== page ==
They may look weird or scary, but don't be afraid. Winter squash - those hard-shelled varieties showing up in stores and farmers markets - are chock-full of vitamins, nutrients and flavor.
Why are they called "winter" when they grow in summer? Because these squash (unlike their thin-skinned cousins) can keep for weeks, even months - without refrigeration.
Winter squash retain their sugar (and sweet taste) longer when stored at room temperature. Chilling actually degrades the squash. When they're refrigerated, their sugar can turn to starch. Recent University of California, Davis, and Oregon State University studies showed that most winter squash preferred storage at 50 to 59 degrees, with
moderate humidity and good ventilation. Any colder and they went bad rapidly.
California ranks among the nation's leading producers of winter squash (including pumpkins), second only to Florida. And we're eating more squash, usually fresh - up to 4.2 pounds per person per year. Americans average about 1 pound of canned or processed squash per year - mostly pumpkin or baby food.
Some varieties of winter squash are so pretty that they're used more for decoration than food. But try some on your plate - you may be surprised.
WHICH SQUASH IS WHICH?
Here's a look at the many varieties you may see this fall:
Pumpkin: We couldn't leave this familiar winter squash off the list, although it needs no introduction. Halloween and Thanksgiving wouldn't be the same without it. But pumpkin is a great low-cal, no-fat, vitamin-rich vegetable. One cup of cooked pumpkin has only 50 calories, but 2,650 units of vitamin A - almost a full day's recommended intake for an adult.
Butternut: Looking like a fat, beige bowling pin, this winter favorite is the chef's darling. The size is right. It's easy to peel and the neck has no seeds. New varieties have such high sugar content, they taste like candied yams.
Acorn: Also known as Danish, this ranks among the top winter squash in stores. It's relatively small and easy to cook. Acorns can be found in gold as well as traditional dark green.
Hubbard: Big, ugly and often warty, these heavyweights often are the size of bowling balls - and weigh about as much. Skin color ranges from dark green to blue-gray to orange. The fine-grained orange flesh makes excellent custard, soup, cakes, etc., as a substitute for pumpkin.
Carnival: Looks and tastes like acorn, but in a party mood. The skin is striped or speckled in gold, orange and/or green.
Delicata: It's shaped like a zucchini, but the skin is striped in green, yellow and white. The sweet flesh has almost a cornlike taste due to its starch.
Spaghetti: The oddball winter squash, this large, lemon-yellow gourd with a smooth skin is packed with fibrous pulp that - after baking, boiling or steaming - resembles spaghetti (and can taste like it, too). It can be roasted whole, then split. The insides are then shredded with a fork.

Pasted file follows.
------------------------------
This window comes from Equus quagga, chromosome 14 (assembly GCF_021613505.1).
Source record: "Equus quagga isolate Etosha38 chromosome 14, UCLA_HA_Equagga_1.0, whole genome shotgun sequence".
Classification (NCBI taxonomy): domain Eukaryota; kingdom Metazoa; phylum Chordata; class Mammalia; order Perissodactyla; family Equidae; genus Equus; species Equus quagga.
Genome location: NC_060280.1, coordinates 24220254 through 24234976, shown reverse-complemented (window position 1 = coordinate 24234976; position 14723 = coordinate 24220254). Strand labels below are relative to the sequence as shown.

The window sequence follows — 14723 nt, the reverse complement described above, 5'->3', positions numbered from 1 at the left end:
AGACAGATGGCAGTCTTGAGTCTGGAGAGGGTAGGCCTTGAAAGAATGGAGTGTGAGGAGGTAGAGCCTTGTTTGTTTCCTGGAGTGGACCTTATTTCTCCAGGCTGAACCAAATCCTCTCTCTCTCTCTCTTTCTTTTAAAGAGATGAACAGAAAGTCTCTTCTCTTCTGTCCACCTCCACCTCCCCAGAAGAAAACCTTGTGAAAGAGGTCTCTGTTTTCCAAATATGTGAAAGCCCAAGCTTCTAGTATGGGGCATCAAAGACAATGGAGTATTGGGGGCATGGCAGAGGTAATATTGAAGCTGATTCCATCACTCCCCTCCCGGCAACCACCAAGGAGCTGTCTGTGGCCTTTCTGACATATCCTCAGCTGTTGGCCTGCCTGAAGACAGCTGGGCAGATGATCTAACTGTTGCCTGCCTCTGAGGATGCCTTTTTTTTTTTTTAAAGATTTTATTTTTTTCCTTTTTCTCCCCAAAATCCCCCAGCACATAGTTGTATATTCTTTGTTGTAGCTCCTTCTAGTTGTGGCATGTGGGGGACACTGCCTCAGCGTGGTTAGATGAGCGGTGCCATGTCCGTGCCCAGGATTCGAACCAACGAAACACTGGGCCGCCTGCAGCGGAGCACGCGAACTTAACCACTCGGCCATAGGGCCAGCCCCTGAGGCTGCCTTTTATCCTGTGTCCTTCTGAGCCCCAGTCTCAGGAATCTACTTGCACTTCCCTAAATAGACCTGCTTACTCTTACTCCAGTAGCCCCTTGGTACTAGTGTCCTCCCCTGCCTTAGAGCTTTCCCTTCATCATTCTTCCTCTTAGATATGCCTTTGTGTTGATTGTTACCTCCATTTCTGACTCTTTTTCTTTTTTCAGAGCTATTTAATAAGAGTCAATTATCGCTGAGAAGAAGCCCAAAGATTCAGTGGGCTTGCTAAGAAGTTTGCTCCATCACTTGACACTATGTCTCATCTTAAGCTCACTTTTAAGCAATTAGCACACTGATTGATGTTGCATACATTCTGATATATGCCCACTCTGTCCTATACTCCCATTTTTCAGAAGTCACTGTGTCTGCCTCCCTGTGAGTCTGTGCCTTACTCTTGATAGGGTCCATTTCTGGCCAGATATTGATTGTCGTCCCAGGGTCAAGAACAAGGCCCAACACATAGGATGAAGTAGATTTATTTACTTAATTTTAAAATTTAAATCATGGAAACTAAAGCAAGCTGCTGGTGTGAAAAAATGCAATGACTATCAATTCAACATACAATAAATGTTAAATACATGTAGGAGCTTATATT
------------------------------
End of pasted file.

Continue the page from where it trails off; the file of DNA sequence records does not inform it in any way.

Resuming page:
Banana: This familiar squash (a favorite for baby food) is usually sold in chunks. Whole, they weigh 10 to 20 pounds or more. The smooth skin is light pink or orange.
Lakota: Gaining fans nationwide, this heirloom squash was prized by the Lakota Sioux people. Slightly pointed in shape, this squash averages about 7pounds. Its green-and-orange coloring makes it an attractive decoration, but it's also good roasted.
Kabocha: A favorite in Japan, this squash has a jade to dark-green rind with pale streaks. The flesh is smooth and creamy with an almost honeylike flavor.
Kuri: It's the size and color of a large pumpkin, but with a pointy end. The flavor is pumpkinlike, too, but the texture is smoother.
Sweet Dumpling: These look like mini-acorn or Carnival squashes with vertical ridges, but the mostly white background is flecked with green. The inside is pale yellow but tastes like a sweet potato.
Turban: These large green-and-orange squashes look like their name and are used mostly for decoration. The hide is tough to split, but the pale yellow flesh has a nutty flavor.
Buttercup: Looks like a squashed green turban, but smaller - usually about 2 pounds. The flavor is sweet and - as you would expect - buttery.
WHY EAT IT?
With relatively few calories, winter squash is high in beta-carotene. That's why it has that great orange color.
It's also high in fiber and dense with other nutrients. In general, the darker the squash, the more vitamins. A half-cup of mashed acorn or butternut squash has 60 calories, but three times the recommended daily allowance of Vitamin A. (It's also high in Vitamin C and cancer-fighting phytonutrients.)
The easiest way to cook winter squash: Roast it.
Cut the squash in half or large chunks or slices. (Peeling optional.) Remove seeds. Place squash in a baking dish. Brush with olive oil or melted butter if desired. Then roast in a preheated, 350-degree oven until soft (about 30 to 45 minutes, depending on the size of the pieces).
Or microwave it: This method works great with acorn, Carnival or Sweet Dumpling squash.
Cut squash in half; scoop out seeds. Place squash cut-side down on a microwave-safe pie plate. Cover with waxed paper or plastic wrap.
Microwave on high for 6 to 8 minutes (depending on size of squash). Turn the squash over and test for doneness with a fork. If desired, add a little butter and brown sugar to the center; cover. Microwave on high for 2 more minutes.
To cook spaghetti squash: Pierce it deeply two or three times with a long fork to prevent it from exploding, then bake at 350 degrees about 90 minutes, or until tender when pierced with a knife. Cut it in half and remove the strands of flesh with a fork. Serve the strands with tomato sauce, as you would pasta.
Eat the seeds, too
To toast squash seeds: Rinse the seeds under water, remove the membranes and pat dry. Spread seeds in a single layer on a baking sheet and toast at 350 degrees until crisp, about 20 minutes. Cool, then crack open the shells and remove the seeds. Store in an airtight container.